Pfizer acquisition target ResApp reels in FDA nod for iPhone app to detect sleep apnea

Pfizer acquisition target ResApp reels in FDA nod for iPhone app to detect sleep apnea

While ResApp Health waits for a final decision on Pfizer’s proposal to acquire it, the Australian tech developer isn’t just sitting around.

Instead, it’s now preparing to launch a new sleep apnea-detecting smartphone app in the U.S., thanks to a freshly minted 510(k) clearance from the FDA.

The SleepCheckRx app analyzes recordings of breathing and snoring sounds to screen users for moderate to severe obstructive sleep apnea. The regulatory clearance only covers the iPhone version of the app so far, but ResApp said it’s planning to submit a follow-up application for the Android version.

“With more than 20 million American adults suffering from sleep apnea and the majority of those not knowing that they have the condition, this clearance unlocks a significant market opportunity for ResApp,” said Tony Keating, the company’s CEO and managing director. “By using SleepCheckRx, physicians will have the opportunity to screen their patients conveniently and quickly for sleep apnea, helping their patients take the first step to getting treatment.”

The app will be available only through a healthcare provider’s prescription, which will grant patients a code to download SleepCheckRx through their smartphone’s app store. As they use the app to analyze their sleep sounds, the results will be automatically uploaded to a portal that can be accessed by providers.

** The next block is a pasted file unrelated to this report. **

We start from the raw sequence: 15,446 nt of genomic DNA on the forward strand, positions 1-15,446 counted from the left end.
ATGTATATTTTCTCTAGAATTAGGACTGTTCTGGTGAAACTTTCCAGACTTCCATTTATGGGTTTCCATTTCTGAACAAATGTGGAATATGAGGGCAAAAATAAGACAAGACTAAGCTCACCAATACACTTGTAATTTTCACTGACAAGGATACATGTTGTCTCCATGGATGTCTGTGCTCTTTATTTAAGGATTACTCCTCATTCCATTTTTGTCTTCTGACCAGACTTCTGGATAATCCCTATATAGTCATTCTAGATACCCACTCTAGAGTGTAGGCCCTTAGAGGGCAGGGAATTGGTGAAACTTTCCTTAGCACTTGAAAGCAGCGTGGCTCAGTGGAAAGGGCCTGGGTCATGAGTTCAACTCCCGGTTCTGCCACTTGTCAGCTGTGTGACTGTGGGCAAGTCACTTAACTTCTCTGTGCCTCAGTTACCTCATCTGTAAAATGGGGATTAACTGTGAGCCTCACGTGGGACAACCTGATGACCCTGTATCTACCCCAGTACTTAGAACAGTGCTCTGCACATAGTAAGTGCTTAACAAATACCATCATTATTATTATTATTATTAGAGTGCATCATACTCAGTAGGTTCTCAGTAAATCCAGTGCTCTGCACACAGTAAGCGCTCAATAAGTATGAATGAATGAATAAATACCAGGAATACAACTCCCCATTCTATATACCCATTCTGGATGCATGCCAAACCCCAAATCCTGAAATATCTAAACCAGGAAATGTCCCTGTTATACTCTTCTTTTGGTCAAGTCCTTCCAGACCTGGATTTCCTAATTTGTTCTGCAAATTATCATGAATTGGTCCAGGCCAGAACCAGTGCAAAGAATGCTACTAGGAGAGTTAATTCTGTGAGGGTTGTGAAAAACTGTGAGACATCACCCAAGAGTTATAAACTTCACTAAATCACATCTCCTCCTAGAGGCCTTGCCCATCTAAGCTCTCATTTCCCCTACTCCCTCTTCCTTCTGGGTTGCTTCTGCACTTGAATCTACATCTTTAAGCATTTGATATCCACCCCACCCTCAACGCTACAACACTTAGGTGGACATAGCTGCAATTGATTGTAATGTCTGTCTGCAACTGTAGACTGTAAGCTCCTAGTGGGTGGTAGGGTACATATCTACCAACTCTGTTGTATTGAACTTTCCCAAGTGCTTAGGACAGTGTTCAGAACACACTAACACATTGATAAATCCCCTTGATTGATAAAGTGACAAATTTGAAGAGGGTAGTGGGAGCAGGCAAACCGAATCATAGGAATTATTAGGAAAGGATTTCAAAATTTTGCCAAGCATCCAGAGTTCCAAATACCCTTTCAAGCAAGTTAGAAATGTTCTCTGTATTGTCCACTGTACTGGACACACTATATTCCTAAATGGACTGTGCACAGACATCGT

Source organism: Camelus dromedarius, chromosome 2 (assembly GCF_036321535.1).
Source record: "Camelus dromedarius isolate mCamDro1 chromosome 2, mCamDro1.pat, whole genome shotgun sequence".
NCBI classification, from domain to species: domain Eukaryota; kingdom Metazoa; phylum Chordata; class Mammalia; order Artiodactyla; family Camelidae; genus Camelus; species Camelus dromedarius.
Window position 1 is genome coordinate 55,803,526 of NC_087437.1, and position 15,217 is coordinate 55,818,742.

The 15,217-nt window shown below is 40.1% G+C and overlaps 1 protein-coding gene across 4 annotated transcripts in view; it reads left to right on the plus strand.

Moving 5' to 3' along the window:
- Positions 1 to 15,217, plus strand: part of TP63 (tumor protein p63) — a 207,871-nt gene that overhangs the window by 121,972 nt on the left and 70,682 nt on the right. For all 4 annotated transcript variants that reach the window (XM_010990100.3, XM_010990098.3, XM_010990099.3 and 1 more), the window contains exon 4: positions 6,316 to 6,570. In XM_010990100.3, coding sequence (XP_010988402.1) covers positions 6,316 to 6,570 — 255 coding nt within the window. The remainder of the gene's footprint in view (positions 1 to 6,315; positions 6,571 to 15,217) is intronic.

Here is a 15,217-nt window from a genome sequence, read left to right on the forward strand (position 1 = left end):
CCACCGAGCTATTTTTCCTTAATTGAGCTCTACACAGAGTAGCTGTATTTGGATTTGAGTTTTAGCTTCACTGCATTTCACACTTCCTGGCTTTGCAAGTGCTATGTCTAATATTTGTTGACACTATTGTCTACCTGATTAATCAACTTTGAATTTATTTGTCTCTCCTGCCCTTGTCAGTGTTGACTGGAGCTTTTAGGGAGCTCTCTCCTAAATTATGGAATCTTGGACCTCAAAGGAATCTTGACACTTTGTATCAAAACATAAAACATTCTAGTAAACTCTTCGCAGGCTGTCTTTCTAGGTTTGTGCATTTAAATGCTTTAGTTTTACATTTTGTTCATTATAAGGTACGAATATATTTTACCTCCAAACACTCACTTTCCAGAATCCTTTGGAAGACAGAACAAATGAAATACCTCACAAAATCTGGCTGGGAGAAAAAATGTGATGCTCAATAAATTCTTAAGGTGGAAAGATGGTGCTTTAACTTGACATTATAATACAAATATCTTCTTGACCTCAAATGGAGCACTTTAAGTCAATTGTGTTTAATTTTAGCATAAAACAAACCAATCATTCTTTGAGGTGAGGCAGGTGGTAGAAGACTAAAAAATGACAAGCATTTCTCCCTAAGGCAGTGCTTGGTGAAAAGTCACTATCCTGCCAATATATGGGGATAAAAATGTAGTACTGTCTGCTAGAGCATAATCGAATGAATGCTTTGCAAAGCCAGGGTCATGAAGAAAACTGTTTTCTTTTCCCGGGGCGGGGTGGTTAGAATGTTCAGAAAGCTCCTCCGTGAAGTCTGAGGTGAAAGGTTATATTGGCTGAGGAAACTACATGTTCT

A study of more than 200 patients in their own homes compared ResApp’s machine learning algorithms to standard polysomnography to detect signs of obstructive sleep apnea. Ultimately, the app was able to identify the condition at varying levels of severity with at least 83% specificity, while its sensitivity ranged from 73% for mild cases to 90% for severe cases of sleep apnea.

That’s comparable to the results of polysomnography, which is currently the gold standard for sleep apnea diagnosis but can be expensive and isn’t widely available to the estimated 20% to 30% of American adults who have sleep apnea.

The FDA clearance comes as ResApp continues to hash out the details of its pending acquisition by Pfizer. That proposal was made largely based on another of the company’s machine learning-powered apps: ResAppDx, which helps diagnose pneumonia, asthma, bronchitis, chronic obstructive pulmonary disease and other respiratory conditions by analyzing coughing and breathing sounds.

The companies first laid out the terms of their M&A deal in April. At the time, Pfizer offered up A$0.115 in cash for each ResApp share, which would add up to A$100 million, or around $74 million U.S.

Since then, however, Pfizer has upped its offering. According to a June 30 update (PDF), ResApp’s asking price is now A$0.146 per share, bringing the total equity value up to A$127 million (about $86 million U.S.). ResApp said that it has submitted the revised proposal to the Australian Securities & Investments Commission for review, and the company’s directors have advised all shareholders to vote in favor of the acquisition at a meeting scheduled for mid-August.


error: Content is protected !!